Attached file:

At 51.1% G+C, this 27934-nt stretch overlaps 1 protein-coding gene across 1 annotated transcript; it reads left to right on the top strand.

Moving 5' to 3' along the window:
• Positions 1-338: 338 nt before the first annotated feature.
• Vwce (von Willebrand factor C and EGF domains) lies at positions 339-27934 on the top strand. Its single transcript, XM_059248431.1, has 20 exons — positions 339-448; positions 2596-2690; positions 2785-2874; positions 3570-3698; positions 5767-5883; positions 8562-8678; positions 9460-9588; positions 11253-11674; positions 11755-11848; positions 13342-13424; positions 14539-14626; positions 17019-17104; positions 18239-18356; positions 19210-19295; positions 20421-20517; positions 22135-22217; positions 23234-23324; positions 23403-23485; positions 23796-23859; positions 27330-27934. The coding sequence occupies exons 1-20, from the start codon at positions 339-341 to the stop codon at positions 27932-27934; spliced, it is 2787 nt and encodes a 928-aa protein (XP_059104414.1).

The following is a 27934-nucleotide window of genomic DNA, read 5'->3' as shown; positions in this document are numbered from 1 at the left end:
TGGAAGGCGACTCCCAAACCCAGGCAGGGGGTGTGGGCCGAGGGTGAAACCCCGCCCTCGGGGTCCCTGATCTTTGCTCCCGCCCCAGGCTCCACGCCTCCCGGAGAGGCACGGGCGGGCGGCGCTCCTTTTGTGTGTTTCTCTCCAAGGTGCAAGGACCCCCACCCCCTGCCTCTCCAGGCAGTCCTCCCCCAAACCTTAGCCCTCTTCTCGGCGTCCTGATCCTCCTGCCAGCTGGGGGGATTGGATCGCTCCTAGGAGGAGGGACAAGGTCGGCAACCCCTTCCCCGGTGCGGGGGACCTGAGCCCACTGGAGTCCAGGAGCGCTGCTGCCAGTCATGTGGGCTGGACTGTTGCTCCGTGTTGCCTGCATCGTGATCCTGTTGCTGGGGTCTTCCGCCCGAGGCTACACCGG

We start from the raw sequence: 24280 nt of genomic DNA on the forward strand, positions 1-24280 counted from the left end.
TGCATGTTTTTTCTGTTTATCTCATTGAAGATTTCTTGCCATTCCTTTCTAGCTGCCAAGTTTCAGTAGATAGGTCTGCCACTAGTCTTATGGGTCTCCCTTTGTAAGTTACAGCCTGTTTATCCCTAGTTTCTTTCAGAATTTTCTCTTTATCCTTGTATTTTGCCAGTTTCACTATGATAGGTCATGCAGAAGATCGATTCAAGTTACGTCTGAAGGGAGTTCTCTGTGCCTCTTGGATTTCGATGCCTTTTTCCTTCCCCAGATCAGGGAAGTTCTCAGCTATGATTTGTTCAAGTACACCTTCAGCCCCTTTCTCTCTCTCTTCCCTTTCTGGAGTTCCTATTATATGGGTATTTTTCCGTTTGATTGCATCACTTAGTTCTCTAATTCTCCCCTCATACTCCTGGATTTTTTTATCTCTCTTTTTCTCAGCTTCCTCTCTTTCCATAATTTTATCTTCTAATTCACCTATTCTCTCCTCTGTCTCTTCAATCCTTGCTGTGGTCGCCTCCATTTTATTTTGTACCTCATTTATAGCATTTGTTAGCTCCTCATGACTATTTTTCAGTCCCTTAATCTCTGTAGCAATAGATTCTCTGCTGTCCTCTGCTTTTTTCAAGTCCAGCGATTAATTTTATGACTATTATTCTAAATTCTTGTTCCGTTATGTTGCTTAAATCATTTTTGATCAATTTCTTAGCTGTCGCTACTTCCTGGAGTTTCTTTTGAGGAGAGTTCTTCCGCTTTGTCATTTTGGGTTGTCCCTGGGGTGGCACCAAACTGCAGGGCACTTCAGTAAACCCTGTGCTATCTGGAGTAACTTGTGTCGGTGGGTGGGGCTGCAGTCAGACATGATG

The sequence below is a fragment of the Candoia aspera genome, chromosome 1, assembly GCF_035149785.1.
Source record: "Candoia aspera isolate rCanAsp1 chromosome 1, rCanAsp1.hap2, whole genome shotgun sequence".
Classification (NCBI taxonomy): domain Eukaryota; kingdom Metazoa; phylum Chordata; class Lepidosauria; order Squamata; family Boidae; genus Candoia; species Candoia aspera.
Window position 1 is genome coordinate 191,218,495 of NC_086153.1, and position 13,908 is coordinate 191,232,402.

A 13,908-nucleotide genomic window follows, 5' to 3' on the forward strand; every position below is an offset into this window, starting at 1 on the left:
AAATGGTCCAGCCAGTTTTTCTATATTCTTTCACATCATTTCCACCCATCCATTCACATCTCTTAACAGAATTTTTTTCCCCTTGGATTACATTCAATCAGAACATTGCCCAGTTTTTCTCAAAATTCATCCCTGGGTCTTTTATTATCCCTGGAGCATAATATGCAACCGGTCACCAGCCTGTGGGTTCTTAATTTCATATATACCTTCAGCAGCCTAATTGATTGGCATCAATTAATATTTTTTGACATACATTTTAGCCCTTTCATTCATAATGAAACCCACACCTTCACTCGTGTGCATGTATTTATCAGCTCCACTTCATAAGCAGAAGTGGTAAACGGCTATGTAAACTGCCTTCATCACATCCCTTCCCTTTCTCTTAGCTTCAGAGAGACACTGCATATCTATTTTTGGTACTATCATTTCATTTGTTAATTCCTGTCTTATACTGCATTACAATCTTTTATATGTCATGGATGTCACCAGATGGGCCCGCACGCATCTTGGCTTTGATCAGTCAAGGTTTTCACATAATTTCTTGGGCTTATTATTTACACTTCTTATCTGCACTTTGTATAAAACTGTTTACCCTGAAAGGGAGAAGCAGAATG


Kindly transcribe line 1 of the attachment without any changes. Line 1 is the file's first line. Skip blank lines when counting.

At 51.1% G+C, this 27934-nt stretch overlaps 1 protein-coding gene across 1 annotated transcript; it reads left to right on the top strand.